Fighting for Our Lives: #NoDAPL in Historical Context
Little has been written about the historical relationship between the movement against the Dakota Access Pipeline and the longer histories of Oceti Sakowin (The Great Sioux Nation) resistance against the trespass of settlers, dams, and pipelines across the Mni Sose, the Missouri River. This is a short analysis of the historical and political context of the #NoDAPL movement and the transformative possibilities of the current struggle.
Thousands have camped along the banks of the Missouri River at Cannon Ball in the Standing Rock Sioux Indian Reservation to halt the construction of the Dakota Access Pipeline (DAPL), which promises to carry half a million barrels of heavy crude oil a day across four states, under the Missouri River twice, and under the Mississippi River toward the Gulf of Mexico for global export. Camp Oceti Sakowin, Red Warrior Camp, and Sacred Stone Camp, the various Native-led groups standing in unity against DAPL, have brought together the largest, mass-gathering of Natives and allies in more than a century, all on land and along a river the Army Corps of Engineers claims sole jurisdiction and authority over.
How and why did this happen?
In 1803 the wasicu — the fat-takers, the settlers, the capitalists — claimed this stretch of the river as part of what became the largest real estate transaction in world history. The fledgling U.S. settler state “bought” 827 million acres from the French Crown in the Louisiana Purchase and sent two white explorers, Lewis and Clark, to claim and map the newly acquired territory. None of the Native Nations west of the Mississippi consented to the sale of their lands to a sovereign they neither recognized nor viewed as superior. It was only after we rebuffed Lewis and Clark for failing to pay tribute for their passage on our river that they labeled the Oceti Sakowin “the vilest miscreants of the savage race.” Thus began one of the longest and most hotly contested struggles in the history of the world.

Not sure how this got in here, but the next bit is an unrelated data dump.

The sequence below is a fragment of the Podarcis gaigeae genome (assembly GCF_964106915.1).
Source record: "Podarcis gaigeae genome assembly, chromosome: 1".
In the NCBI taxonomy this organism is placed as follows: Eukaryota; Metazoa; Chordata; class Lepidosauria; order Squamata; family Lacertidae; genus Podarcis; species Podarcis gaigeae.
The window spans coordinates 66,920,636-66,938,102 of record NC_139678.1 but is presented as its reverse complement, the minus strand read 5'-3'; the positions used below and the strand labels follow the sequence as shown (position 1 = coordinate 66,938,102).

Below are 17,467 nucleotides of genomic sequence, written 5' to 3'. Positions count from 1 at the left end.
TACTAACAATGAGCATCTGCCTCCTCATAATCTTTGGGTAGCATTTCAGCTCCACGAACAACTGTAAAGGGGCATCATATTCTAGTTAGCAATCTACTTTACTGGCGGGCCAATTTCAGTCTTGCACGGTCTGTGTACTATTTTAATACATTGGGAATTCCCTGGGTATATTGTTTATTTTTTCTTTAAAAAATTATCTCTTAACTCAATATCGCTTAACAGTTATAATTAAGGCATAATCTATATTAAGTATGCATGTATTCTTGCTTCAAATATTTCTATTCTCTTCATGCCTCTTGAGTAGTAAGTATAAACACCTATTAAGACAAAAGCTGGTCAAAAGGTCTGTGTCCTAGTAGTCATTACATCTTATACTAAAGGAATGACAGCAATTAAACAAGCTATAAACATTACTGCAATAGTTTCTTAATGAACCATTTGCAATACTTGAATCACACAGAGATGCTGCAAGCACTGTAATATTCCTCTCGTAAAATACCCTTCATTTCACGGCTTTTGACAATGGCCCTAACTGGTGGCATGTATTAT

For the next hundred years, the U.S. led various unsuccessful military campaigns to suppress, annihilate, and dispossess us of our rightful claim to the river and our lands. Despite popular belief, we were never militarily defeated. Red Cloud’s War and the War for the Black Hills led to the military defeat of the U.S. Calvary, most famously the annihilation of General George Armstrong Custer’s forces at the Battle of Greasy Grass in 1876. These wars, for our part, were entirely defensive. The Oceti Sakowin signed peace treaties with the invading settler government. The 1854 and 1868 Fort Laramie treaties provided temporary reprieve and defined the vast 25-million-acre territory of what became the Great Sioux Reservation, which stretched from the eastern shore of the Missouri River to the Bighorn Mountains. Four decades of intense warfare, however, took its toll. More than ten million buffalo were slaughtered to starve us out. Settler hordes invaded and pillaged our Black Hills for its gold. Our vast land base diminished and the treaties were nullified when Congress passed the Indian Appropriations Act of 1876, which abolished treaty-making with Native Nations, and the Black Hills Act of 1877, which illegally ceded the Black Hills and created the present-day reservation system.
The Oceti Sakowin has vigorously opposed these bald imperialistic maneuvers to usurp our self-determining authority over our lives and lands. Settler society entreated the Oceti Sakowin for the 1854 and 1868 agreements, not the other way around. We entered these relationships with the understanding that both parties respected a common humanity with the people and the lands. In our view, the settler state lost its humanity when it violated the treaties. Every act on our part to recover and reclaim our lives and land and to resist elimination is an attempt to recuperate that lost humanity — humanity this settler state refuses and denies even to its own.
South Dakota and North Dakota statehood also played a major role in suppressing the Oceti Sakowin. Although we have never signed any treaties with these states, they lay claim to the destinies of our lands, our river and our people. To do so, they have always used violence and hatred. In 1890, a year after statehood, these two states drummed up anti-Indian sentiment to further break up and open reservation lands for settlement. As a result, they fabricated the Ghost Dance crisis; called for federal troops to intervene to protect white property that resulted in the assassination of our military and political leaders such as Crazy Horse and Sitting Bull; and resulted in the killing of over 300 mostly unarmed women, children, and elders at Wounded Knee in the Pine Ridge Indian Reservation.
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